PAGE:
Do you wear glasses? You’ll want to see this
According to the Vision Council of America, approximately 75% of adults use some sort of vision correction.1 Whether it’s eyeglasses, contacts or “cheater readers,” that’s a pretty big number.
Given that number, you may be surprised to learn that, unlike most Medicare Advantage plans, Original Medicare does not cover routine vision care.
It does, however, cover medically necessary treatments that may improve or cure chronic eye conditions like glaucoma or cataracts. But you'll need to check with your doctor to see if your condition makes the cut. For example, Lasik surgery for vision correction is not considered a medical necessity, so it’s not covered by Medicare.
A simple vision test is included in the “Welcome to Medicare” preventive visit. It’s covered by Medicare Part B, but it’s offered only once and within the first year of Part B coverage.
Routine eye exams for eyeglasses or contact lenses are not covered. However, a yearly eye exam is covered by Medicare Part B for those living with diabetes and diabetic retinopathy. Eye exams for diagnostic purposes, such as testing for glaucoma or macular degeneration, may also be covered.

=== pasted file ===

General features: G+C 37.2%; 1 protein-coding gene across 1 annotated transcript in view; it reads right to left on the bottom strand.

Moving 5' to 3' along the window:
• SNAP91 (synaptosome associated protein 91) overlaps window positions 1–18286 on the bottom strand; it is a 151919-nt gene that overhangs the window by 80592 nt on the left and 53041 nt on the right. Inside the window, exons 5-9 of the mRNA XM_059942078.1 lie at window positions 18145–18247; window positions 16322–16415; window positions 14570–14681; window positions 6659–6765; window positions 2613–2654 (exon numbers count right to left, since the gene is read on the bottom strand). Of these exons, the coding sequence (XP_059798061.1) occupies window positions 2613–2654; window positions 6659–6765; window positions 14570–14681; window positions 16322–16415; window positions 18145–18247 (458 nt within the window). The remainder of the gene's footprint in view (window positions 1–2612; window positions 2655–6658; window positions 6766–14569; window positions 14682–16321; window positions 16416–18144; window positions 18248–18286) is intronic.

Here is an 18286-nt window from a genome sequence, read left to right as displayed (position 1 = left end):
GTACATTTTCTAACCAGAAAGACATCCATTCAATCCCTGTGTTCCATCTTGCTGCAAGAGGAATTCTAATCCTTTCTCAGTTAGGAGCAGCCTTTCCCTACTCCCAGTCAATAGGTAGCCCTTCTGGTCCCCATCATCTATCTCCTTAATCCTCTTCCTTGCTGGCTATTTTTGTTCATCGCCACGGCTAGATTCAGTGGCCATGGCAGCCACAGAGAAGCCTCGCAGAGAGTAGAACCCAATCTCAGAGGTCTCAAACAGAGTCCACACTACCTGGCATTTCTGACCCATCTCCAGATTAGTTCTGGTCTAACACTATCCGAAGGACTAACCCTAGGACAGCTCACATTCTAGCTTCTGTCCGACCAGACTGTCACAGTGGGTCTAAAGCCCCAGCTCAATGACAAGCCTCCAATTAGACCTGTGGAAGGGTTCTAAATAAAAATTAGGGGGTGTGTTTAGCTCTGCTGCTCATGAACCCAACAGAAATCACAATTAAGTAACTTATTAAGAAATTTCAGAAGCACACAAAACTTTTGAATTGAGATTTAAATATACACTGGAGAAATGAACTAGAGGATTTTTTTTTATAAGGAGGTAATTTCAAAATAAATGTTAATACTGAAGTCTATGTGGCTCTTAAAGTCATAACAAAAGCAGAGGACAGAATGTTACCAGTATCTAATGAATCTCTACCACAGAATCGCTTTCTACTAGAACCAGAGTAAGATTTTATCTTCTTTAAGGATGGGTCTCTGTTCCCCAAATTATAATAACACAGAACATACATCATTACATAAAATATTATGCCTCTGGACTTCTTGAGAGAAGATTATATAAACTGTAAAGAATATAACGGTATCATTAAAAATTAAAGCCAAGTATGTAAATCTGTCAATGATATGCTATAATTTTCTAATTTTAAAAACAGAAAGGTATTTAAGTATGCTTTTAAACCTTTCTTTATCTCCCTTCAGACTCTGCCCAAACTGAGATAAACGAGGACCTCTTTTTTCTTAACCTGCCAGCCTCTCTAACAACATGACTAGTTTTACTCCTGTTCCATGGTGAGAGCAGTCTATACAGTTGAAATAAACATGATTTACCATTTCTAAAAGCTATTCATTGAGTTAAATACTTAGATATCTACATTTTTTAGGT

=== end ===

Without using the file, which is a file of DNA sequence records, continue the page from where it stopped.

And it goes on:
You will have to pay 20% of the amount approved by Medicare for these services. Your Part B deductible will also apply. A copay will be charged if you get tested in a hospital outpatient setting.
The simple answer is no: Medicare usually does not cover the cost of eyeglasses or contact lenses. However, if you need cataract surgery—during which an intraocular lens (IOL) is implanted—Medicare Part B will help cover the cost of one set of corrective lenses (either contacts or glasses).
Medicare does cover cataract surgery as a medically necessary surgery. You can work with your doctor and the hospital or facility where you’ll have the surgery to help estimate the costs. You’ll also want to determine whether the surgery will be inpatient or outpatient.
This will impact what you pay. You can also
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to check if you’ve met your deductible, which must happen before Medicare will start to pay.
Start by having a conversation with your physician or healthcare provider about the costs of testing, services, glasses or contact lenses and potential surgeries. Having a better understanding of cost will help you budget for these items. Another alternative is to consider a Medicare Advantage plan, many of which include coverage for routine vision.